March 9 2014 Latest news:
Friday, December 13, 2013
Road safety issues and over-development are among the concerns which have prompted planners to recommend the refusal of a proposed housing development in a village near Dereham.
At its meeting on Monday, Breckland’s planning committee will discuss an outline application for up to 18 dwellings in Hockering, of which seven are proposed as affordable housing.
The site, outside the defined settlement boundary for the village, would be accessed via a single access onto Heath Road, which is regularly used by commercial traffic.
In their response to the plans, county highways officers said, due to the number of HGVs using Heath Road, the current visibility “splays” at the entrance to the planned development would “not be appropriate in this instance”.
Hockering Parish Council is “unanimously” and “strongly” opposed to this application.
Its statement to planners says: “Hockering village already has an imbalance in the number of low-cost houses, as opposed to properties that could support and help the school, bus service, village shop and pub.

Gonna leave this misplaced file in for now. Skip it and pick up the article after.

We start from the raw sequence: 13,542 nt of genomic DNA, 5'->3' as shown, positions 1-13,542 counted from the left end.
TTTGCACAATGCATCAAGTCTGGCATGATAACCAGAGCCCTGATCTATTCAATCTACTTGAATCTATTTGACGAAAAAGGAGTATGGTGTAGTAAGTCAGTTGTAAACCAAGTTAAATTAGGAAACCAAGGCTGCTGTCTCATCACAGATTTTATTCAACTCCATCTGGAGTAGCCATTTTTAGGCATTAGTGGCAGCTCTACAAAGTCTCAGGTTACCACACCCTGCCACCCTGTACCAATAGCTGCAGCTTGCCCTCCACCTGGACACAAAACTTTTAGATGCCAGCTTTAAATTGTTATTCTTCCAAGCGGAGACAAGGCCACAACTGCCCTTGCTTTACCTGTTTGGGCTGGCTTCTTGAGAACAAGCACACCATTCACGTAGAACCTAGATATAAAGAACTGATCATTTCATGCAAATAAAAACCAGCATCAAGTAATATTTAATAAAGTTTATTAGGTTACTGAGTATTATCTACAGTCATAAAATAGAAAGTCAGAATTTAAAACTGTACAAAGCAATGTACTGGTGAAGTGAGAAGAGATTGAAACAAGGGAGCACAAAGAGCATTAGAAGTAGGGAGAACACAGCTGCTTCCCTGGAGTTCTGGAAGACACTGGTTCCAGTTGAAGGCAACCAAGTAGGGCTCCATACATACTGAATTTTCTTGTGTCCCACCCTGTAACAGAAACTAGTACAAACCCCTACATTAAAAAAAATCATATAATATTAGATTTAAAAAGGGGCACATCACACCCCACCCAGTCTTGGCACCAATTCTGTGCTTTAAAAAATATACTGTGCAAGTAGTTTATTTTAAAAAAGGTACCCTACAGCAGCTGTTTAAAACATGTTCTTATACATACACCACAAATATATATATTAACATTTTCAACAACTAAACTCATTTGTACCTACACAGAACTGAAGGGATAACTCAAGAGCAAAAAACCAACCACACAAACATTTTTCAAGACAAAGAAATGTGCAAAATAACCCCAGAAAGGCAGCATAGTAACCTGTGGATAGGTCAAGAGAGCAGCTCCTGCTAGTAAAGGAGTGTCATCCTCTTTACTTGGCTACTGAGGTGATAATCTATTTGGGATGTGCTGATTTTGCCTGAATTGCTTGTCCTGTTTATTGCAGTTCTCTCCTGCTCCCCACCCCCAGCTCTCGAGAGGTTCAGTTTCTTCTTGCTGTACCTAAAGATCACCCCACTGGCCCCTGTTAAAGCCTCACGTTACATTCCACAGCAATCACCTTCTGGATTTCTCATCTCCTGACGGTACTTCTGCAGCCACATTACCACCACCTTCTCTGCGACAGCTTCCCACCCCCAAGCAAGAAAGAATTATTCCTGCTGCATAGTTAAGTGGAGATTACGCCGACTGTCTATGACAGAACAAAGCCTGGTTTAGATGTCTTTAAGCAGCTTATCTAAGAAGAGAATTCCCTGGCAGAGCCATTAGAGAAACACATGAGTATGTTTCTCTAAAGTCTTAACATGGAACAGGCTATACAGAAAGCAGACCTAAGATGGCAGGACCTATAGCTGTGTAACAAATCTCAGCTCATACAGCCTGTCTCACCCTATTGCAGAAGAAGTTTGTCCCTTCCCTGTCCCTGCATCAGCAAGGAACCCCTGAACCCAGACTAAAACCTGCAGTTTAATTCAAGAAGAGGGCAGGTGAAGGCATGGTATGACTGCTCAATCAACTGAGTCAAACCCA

“The site entrance/exit leads straight onto a road calming area. Heath Road is a dangerous road, as witnessed by the serious accident which took place on November 1 when an HGV drove straight into three cars parked at the side of the road.
“This development will mean an increase in traffic and potential parking issues. It is a potentially dangerous proposition.”
A planning officer’s report to the planning committee says: “It is evident from the indicative plan that providing 18 dwellings on this site would create an overly dense development for this edge of village location, which is characterised by a lower density and more loose-knit arrangement.
“The requirements of the Highways Authority to increase visibility splays from the site access, given that Heath Road is an HGV route, and the creation of a footpath along the site frontage onto Heath Road, would necessitate the removal of the vegetation along the site frontage.
“This significant boundary treatment represents an attractive and prominent feature within the street-scene and as such there is concern at the significant impact its loss would have.
“In conclusion, notwithstanding the lack of a five-year housing land supply within the district, the application has failed to demonstrate that the site can accommodate the level of development proposed and fails to satisfy the requirements of the Highways Authority.
“On this basis the application is recommended for refusal.”